Video games have evolved considerably from the pinball machines, space wars, and Pong-inspired goodness they used to be. One established franchise after the next seems to be celebrating their twentieth or twenty-fifth anniversaries. Every celebration brings about nostalgia, and with that comes various expositions on how things were / how they’re better now.
Personally, I prefer something simple over something complex, because the more there is to control (such as what you name your characters in an RPG), or the more there is to exploit (such as wandering the coast of Cinnabar Island in Pokémon Red & Blue Version or other infamous glitches from the past)—the more a single game, despite how well-known it is, can become your game, your journey.
From this idea, we’d like to introduce “Operation Rainfall Origins”—several personal accounts from multiple writers about the games that changed our lives. Everyone here has the one title they hold closest to their heart, the one they consider to be their “gateway game”. Whichever game immediately comes to mind for you, I hope you share it with us. We’re all extremely interested in hearing about the games that inspired you and why.
The Legend of Zelda: Link’s Awakening is certainly not as widely hailed as Ocarina of Time or its console-based predecessor A Link to the Past, but it was the game that started it all for me: the one that made me fall in love with the Zelda franchise, the one that inspired me to conquer my nightmares, and ultimately the game that led me to Operation Rainfall, a community that shared similar interests and inspirations.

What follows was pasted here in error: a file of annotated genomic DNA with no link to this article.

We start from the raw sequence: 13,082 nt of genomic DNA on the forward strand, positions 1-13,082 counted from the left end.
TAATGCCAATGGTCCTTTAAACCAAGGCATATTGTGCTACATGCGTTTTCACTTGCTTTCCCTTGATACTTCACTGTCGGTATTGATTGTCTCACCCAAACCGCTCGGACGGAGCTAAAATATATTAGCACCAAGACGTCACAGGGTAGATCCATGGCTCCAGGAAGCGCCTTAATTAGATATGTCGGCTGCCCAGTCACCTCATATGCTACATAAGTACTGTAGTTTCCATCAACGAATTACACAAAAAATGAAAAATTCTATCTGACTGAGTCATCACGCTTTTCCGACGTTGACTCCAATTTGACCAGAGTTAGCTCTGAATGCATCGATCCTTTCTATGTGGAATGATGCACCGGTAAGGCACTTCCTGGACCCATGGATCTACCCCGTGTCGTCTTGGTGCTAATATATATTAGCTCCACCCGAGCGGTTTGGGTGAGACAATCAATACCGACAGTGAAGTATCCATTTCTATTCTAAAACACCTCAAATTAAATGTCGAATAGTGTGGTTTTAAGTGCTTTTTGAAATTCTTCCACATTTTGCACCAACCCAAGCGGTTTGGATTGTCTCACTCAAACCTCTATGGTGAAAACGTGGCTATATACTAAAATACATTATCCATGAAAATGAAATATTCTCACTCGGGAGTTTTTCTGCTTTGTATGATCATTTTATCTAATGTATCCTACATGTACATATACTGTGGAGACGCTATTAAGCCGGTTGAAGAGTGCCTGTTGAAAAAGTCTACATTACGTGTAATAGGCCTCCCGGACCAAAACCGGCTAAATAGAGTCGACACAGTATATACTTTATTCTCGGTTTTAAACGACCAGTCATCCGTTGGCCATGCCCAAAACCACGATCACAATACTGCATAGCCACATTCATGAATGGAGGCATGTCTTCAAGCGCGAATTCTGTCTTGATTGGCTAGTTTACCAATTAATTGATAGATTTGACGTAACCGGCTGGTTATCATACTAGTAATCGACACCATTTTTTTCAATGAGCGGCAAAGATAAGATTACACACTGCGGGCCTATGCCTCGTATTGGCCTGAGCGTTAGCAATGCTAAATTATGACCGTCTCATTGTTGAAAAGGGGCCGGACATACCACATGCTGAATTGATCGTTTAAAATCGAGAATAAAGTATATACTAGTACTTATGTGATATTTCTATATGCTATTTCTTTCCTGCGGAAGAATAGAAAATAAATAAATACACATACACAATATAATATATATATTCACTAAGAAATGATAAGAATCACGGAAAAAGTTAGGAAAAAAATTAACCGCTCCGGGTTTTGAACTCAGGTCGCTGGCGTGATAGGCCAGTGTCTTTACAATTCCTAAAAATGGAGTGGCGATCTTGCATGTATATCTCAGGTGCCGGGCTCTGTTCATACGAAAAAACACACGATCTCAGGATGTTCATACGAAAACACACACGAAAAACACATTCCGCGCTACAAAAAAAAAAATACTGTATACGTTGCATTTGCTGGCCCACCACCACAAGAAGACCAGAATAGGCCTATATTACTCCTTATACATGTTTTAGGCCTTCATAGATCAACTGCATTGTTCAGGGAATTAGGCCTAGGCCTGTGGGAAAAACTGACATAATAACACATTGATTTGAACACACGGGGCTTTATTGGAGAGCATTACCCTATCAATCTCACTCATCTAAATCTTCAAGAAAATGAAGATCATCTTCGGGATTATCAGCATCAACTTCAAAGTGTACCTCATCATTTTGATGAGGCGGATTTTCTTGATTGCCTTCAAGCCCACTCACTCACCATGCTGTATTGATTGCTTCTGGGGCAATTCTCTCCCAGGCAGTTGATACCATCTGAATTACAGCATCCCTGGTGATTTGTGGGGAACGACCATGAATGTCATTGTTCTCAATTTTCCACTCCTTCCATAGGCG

My Humble Beginnings
Reflecting upon my first moments with Link’s Awakening takes me back to a time where I was just beginning to understand how complex games could be. I’d played all of Mario’s NES outings at this point, but I was too inept at platforming to get to the later levels where I truly had to think in those games. I even tried my hand at the original Legend of Zelda for NES, but the game was too difficult for me to conquer at a younger age (I couldn’t have been more than three or four when my parents graced me with my NES). Link’s Awakening came around a few years later, when I was six or seven. I had enough reading comprehension to understand where I was and what I was doing there, but realizing where to go was another matter entirely.
We’re talking about a time where I would toil endlessly in front of the spiked enemy that blocks you from accessing your sword at the very beginning of the game. When I finally figured out I had to hold the shield button in other to push the thing forward and grab my weapon, I cheered. This was truly my beginning as a gamer, and it was that small moment that made me realize that this game would be a learning experience like no other for me.
And boy, did I ever struggle. I could fill volumes with how the simplest of the game’s puzzles caused me so much grief some nineteen years ago. But that’s the thing about a game like this, and why I love the Zelda franchise so much: Anyone experiencing a Zelda game for the first time will freak out at puzzles veteran fans can do in their sleep. One’s first journey as Link (or whatever you chose to name him) is truly a story of learning as you go.
Link’s Awakening did quite a bit to meddle with the conventional Zelda formula. For example, there are quite a bit of side-scrolling segments in the game where Link can use the items found in dungeons that allow him to jump, run, and swim to conquer puzzles and foes… from and inspired by Super Mario Bros. One of my favorite parts about the game is how absolutely chocked full of cameos it is. Very few games in any of Nintendo’s franchises have been as ambitious as this one was at the time. It did a lot to make me feel comfortable with the game I was playing, seeing friends and foes I was used to (while encountering new threats, of course). But it also kind of saddens me, as I know there will never be another world within Zelda lore quite like Koholint Island.
My journey shall continue on Page Two, with a look at what inspired me the most about the game.
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